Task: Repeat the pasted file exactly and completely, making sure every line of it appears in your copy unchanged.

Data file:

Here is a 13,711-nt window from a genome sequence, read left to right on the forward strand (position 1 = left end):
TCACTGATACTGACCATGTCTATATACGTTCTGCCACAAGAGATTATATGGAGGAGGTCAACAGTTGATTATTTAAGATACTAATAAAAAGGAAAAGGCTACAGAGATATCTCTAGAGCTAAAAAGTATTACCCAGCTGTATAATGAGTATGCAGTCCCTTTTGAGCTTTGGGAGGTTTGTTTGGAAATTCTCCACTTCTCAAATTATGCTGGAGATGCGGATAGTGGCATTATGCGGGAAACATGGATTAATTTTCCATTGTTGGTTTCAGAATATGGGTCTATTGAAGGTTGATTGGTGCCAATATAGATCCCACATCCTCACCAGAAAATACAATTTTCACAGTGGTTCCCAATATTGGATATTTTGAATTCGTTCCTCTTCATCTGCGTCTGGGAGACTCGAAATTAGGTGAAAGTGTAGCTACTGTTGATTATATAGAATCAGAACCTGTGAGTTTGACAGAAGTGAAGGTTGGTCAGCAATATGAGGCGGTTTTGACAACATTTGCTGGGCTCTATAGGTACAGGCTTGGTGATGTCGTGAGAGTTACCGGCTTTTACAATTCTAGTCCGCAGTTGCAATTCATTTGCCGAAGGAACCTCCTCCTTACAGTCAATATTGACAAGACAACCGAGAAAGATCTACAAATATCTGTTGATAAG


Here is a 13,711-nt window from a genome sequence, read left to right on the forward strand (position 1 = left end):
TCACTGATACTGACCATGTCTATATACGTTCTGCCACAAGAGATTATATGGAGGAGGTCAACAGTTGATTATTTAAGATACTAATAAAAAGGAAAAGGCTACAGAGATATCTCTAGAGCTAAAAAGTATTACCCAGCTGTATAATGAGTATGCAGTCCCTTTTGAGCTTTGGGAGGTTTGTTTGGAAATTCTCCACTTCTCAAATTATGCTGGAGATGCGGATAGTGGCATTATGCGGGAAACATGGATTAATTTTCCATTGTTGGTTTCAGAATATGGGTCTATTGAAGGTTGATTGGTGCCAATATAGATCCCACATCCTCACCAGAAAATACAATTTTCACAGTGGTTCCCAATATTGGATATTTTGAATTCGTTCCTCTTCATCTGCGTCTGGGAGACTCGAAATTAGGTGAAAGTGTAGCTACTGTTGATTATATAGAATCAGAACCTGTGAGTTTGACAGAAGTGAAGGTTGGTCAGCAATATGAGGCGGTTTTGACAACATTTGCTGGGCTCTATAGGTACAGGCTTGGTGATGTCGTGAGAGTTACCGGCTTTTACAATTCTAGTCCGCAGTTGCAATTCATTTGCCGAAGGAACCTCCTCCTTACAGTCAATATTGACAAGACAACCGAGAAAGATCTACAAATATCTGTTGATAAG